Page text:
As last NBA season began, many expected great things from the Philadelphia 76ers. The defense would be among the league’s best, quite possibly historic. The minutes Joel Embiid missed the previous campaign that hindered Philly’s chance would be solved by Al Horford. On paper it all made sense.
I haven’t written anything about the 76ers since August amid their season crashing down in embarrassing fashion, failing to win a game in the first round of the playoffs against the Celtics. As expected, a lot has happened since. It’s weird to be excited about this team after how it ended mere months ago. Fandom will do that to you, but they also made smart decisions that essentially force you to be optimistic. Make you believe this team could be a potentially good regular season team.
Something that hasn’t been the case, frankly, since they won 52 games during the 2017-2018 season.
Frustrating doesn’t even begin to describe how it felt watching the 76ers last season. But even the season before last, when they nearly beat the Raptors in a seven-game second round series, they didn’t feel at all dominant. Sure, they had moments where things clicked. Who can forget Game 3 against the Raptors that post season? But as a regular season team, they underperformed. Even last year during an abysmal, lifeless campaign, Philadelphia managed wins over the Bucks, the Clippers and the Lakers. They annihilated the Heat in November. Too often, however, they struggled with mundane stuff. The basics became increasingly painstaking. The spacing never worked itself out. Hindsight proves it never had a chance.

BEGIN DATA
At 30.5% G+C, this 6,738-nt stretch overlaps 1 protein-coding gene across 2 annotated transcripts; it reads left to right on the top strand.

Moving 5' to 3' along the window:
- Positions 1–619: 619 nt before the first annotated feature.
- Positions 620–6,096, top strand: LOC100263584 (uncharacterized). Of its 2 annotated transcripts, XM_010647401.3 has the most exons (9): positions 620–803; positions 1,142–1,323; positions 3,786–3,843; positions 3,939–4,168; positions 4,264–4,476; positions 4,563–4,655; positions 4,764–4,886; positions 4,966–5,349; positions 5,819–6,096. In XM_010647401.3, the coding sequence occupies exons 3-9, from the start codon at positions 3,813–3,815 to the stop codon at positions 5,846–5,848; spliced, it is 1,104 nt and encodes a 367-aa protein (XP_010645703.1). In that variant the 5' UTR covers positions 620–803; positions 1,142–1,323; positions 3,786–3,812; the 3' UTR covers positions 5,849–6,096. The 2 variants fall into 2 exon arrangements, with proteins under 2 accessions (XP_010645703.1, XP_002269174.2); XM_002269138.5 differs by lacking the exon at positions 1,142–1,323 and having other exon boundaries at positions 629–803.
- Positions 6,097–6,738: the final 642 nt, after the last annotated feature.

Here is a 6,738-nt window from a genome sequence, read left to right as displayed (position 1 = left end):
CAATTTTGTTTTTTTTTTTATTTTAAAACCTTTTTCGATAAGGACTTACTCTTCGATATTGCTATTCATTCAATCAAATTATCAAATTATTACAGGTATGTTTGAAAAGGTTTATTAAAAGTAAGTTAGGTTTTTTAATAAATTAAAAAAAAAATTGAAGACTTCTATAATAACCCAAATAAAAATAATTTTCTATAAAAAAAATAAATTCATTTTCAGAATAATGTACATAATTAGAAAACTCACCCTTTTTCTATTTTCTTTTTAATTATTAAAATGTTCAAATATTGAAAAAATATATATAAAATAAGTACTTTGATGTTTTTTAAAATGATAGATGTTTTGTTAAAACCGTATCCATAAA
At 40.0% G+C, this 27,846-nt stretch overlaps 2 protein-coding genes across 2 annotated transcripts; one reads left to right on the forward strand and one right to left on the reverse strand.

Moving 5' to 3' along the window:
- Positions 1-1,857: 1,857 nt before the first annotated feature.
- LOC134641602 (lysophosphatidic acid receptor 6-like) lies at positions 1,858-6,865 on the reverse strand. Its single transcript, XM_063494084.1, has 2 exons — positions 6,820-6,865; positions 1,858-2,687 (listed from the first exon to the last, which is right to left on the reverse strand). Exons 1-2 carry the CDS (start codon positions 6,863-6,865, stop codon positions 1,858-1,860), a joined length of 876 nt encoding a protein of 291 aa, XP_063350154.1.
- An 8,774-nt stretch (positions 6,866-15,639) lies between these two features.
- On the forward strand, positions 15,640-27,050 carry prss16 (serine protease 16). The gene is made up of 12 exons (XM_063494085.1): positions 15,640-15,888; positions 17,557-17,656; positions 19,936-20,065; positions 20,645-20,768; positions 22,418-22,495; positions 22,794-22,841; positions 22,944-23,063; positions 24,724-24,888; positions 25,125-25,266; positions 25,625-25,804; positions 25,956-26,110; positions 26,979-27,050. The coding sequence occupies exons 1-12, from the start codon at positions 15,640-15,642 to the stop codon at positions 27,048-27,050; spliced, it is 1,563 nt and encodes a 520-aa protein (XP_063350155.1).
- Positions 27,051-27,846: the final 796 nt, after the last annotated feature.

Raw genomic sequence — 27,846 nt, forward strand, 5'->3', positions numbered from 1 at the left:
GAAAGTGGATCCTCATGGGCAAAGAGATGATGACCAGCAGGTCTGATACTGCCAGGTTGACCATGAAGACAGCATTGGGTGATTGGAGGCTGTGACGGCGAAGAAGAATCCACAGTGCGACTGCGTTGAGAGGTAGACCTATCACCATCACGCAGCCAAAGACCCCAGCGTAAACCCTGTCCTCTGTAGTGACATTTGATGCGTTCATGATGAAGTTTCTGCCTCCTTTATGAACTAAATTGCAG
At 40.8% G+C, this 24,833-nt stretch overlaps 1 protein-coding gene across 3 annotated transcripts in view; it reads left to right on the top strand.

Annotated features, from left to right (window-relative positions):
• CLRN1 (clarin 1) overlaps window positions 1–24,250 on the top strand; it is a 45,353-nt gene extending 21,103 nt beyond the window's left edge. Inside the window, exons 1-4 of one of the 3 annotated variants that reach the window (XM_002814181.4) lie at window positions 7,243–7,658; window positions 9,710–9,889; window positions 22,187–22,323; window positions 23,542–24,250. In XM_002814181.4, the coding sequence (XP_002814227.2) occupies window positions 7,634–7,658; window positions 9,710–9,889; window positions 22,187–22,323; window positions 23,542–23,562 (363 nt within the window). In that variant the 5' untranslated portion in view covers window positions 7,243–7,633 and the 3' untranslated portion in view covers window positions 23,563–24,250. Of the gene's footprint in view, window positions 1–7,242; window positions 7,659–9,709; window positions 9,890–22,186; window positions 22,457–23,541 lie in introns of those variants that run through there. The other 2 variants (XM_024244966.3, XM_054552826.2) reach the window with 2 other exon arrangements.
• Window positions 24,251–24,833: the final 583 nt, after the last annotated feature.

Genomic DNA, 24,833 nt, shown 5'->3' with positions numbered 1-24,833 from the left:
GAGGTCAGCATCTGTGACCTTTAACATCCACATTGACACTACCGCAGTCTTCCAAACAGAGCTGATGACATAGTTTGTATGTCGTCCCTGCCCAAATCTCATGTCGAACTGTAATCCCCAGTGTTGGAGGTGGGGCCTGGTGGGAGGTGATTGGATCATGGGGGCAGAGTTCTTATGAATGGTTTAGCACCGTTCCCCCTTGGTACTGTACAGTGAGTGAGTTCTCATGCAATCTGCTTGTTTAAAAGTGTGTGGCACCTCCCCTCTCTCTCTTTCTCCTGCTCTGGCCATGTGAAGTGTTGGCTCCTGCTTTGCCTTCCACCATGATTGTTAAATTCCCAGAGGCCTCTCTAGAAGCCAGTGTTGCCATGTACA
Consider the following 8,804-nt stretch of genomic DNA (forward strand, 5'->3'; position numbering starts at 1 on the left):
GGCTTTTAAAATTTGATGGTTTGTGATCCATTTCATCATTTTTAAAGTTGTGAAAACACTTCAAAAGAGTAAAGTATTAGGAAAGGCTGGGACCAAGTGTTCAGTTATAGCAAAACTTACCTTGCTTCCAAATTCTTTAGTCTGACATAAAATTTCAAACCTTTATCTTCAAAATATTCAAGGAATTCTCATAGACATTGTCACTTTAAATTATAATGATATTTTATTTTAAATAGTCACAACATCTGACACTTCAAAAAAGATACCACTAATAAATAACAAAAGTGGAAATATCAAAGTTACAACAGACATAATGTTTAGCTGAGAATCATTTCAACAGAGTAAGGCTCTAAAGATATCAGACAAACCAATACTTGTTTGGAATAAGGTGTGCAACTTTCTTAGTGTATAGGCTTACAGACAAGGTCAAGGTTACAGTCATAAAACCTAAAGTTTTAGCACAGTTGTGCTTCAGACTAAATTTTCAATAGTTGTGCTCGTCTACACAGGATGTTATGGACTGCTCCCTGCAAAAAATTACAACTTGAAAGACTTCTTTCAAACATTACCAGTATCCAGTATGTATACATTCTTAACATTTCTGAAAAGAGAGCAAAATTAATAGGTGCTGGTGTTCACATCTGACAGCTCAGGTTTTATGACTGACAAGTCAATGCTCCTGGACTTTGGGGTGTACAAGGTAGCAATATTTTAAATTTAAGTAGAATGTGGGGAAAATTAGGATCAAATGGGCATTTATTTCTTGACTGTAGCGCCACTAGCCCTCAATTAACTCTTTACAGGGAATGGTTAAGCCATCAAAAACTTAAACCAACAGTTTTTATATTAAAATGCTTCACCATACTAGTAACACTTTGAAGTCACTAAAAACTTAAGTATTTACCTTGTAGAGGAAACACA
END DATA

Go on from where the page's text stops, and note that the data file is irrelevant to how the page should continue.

Blame whomever you’d like. Seriously. Take a number. Brett Brown. Ben Simmons. Tobias Harris. Embiid. Horford. Josh Richardson. Elton Brand. The list goes on and on, which is why it was never about firing Brown, however necessary.
There was a certain tension with last year’s team. Embiid spoke about not having fun. The team seemed to get along off the court. The thing is, believe it or not, never clicking as a unit on the court matters. The basketball became stale and unattractive. Slowly it eroded. Believe Brown for failing to adapt to his roster. He deserves some of it, but Simmons refusing to shoot threes, Richardson’s indecisiveness and Harris being forced to play wing played a role, too. Embiid didn’t have fun because the offense broke—with no identity being formed the 76ers were lost. It felt like there was always something. An injury, a suspension. Then there’s accountability, which has been the word of training camp among new head coach Doc Rivers, Simmons and Harris.
Each vowing this year will be different.
I can’t begin to imagine how the offseason would have gone without Daryl Morey in charge. It’s not just him, of course. The additions of Peter Dinwiddie and Prosper Karangwa certainly added a sorely needed jolt into an overwhelmed front office. Besides being one of the best GMs in basketball, Morey takes ownership as a decision maker. He’s proven to be an unafraid, unabashed leader—something Philadelphia hasn’t had. Trading for Danny Green and Seth Curry gives the 76ers a formidable starting lineup that harkens back to the days of Robert Covington and JJ Redick.
Big time questions remain unanswered, namely who creates offense in the half court during the postseason. It’s a legitimate question. One that will define Simmons. Boston played him off the floor three postseasons ago. Jimmy Butler was Philly’s go-to offense two years ago. Simmons never had a chance to prove himself in the bubble.
But for now, the 76ers will open the season against Russell Westbrook in two weeks, just like they did during Embiid’s debut. Unlike that game, this won’t be on national television. A couple days later will be Christmas Day where 10 teams play, none of whom will be the 76ers. It’s not a shock given how they played last season, but it’s reality to where they are now. It can be viewed as a clean slate, a fresh start.
An opportunity to build something sustainable. A reason for optimism.